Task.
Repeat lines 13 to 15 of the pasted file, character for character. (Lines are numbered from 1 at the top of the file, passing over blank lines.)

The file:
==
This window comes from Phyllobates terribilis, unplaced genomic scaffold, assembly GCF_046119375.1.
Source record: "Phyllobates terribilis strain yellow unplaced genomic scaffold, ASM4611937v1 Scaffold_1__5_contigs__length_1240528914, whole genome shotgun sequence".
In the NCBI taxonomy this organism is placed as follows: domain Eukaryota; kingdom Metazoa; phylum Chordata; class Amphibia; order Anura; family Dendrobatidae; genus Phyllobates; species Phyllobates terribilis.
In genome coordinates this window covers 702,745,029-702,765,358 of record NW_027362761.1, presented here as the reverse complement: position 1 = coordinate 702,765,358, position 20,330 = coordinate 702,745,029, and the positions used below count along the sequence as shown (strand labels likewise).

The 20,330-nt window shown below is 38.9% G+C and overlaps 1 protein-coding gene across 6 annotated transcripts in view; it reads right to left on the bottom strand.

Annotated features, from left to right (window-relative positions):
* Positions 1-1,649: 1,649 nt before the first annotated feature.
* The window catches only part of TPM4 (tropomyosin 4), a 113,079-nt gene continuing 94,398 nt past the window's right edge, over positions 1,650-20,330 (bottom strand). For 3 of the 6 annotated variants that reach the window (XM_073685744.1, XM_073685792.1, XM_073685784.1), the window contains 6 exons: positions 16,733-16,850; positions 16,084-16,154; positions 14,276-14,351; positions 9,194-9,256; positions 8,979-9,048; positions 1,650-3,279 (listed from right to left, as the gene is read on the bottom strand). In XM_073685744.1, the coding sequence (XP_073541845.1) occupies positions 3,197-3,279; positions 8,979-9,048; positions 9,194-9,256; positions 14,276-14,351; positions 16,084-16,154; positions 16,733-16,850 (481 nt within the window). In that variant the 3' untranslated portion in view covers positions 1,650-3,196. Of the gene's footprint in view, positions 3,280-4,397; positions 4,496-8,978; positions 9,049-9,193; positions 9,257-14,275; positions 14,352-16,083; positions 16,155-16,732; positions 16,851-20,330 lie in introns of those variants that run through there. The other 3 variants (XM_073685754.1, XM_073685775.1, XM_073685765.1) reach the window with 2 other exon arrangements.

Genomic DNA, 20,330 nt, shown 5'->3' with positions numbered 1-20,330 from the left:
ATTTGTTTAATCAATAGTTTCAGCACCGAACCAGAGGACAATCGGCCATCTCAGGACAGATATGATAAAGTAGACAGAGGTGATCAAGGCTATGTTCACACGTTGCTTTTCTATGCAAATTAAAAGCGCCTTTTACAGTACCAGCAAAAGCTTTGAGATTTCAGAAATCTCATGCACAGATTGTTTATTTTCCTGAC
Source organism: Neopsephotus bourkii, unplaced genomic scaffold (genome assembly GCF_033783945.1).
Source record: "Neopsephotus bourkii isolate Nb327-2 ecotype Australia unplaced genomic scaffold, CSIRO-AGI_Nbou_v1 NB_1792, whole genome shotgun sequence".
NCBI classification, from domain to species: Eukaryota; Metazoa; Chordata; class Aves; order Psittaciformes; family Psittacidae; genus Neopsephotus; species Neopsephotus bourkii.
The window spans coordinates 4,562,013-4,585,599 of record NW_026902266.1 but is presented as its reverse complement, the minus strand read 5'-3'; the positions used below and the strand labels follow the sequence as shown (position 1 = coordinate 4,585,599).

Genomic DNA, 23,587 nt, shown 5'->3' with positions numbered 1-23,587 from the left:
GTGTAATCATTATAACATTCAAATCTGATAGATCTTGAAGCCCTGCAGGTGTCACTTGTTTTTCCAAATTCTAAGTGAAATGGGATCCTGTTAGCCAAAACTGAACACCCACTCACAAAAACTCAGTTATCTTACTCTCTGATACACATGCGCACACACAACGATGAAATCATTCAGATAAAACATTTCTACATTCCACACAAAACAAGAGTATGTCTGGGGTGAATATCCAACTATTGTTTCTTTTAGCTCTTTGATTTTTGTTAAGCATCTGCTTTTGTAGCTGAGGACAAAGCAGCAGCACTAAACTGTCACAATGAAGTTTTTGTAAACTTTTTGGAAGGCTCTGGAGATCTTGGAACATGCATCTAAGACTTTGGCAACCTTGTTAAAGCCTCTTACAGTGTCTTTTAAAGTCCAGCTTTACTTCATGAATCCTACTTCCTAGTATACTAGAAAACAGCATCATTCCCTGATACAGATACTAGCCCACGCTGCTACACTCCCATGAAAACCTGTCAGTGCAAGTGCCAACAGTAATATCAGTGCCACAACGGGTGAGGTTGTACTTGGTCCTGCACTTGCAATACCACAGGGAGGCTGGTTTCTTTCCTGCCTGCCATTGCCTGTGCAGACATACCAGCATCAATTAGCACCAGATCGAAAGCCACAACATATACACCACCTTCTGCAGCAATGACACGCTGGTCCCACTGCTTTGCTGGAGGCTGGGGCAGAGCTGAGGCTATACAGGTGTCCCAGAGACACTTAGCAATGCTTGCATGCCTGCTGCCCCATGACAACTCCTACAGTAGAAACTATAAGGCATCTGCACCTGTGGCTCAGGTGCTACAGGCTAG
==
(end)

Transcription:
NCBI classification, from domain to species: Eukaryota; Metazoa; Chordata; class Aves; order Psittaciformes; family Psittacidae; genus Neopsephotus; species Neopsephotus bourkii.
The window spans coordinates 4,562,013-4,585,599 of record NW_026902266.1 but is presented as its reverse complement, the minus strand read 5'-3'; the positions used below and the strand labels follow the sequence as shown (position 1 = coordinate 4,585,599).

Genomic DNA, 23,587 nt, shown 5'->3' with positions numbered 1-23,587 from the left: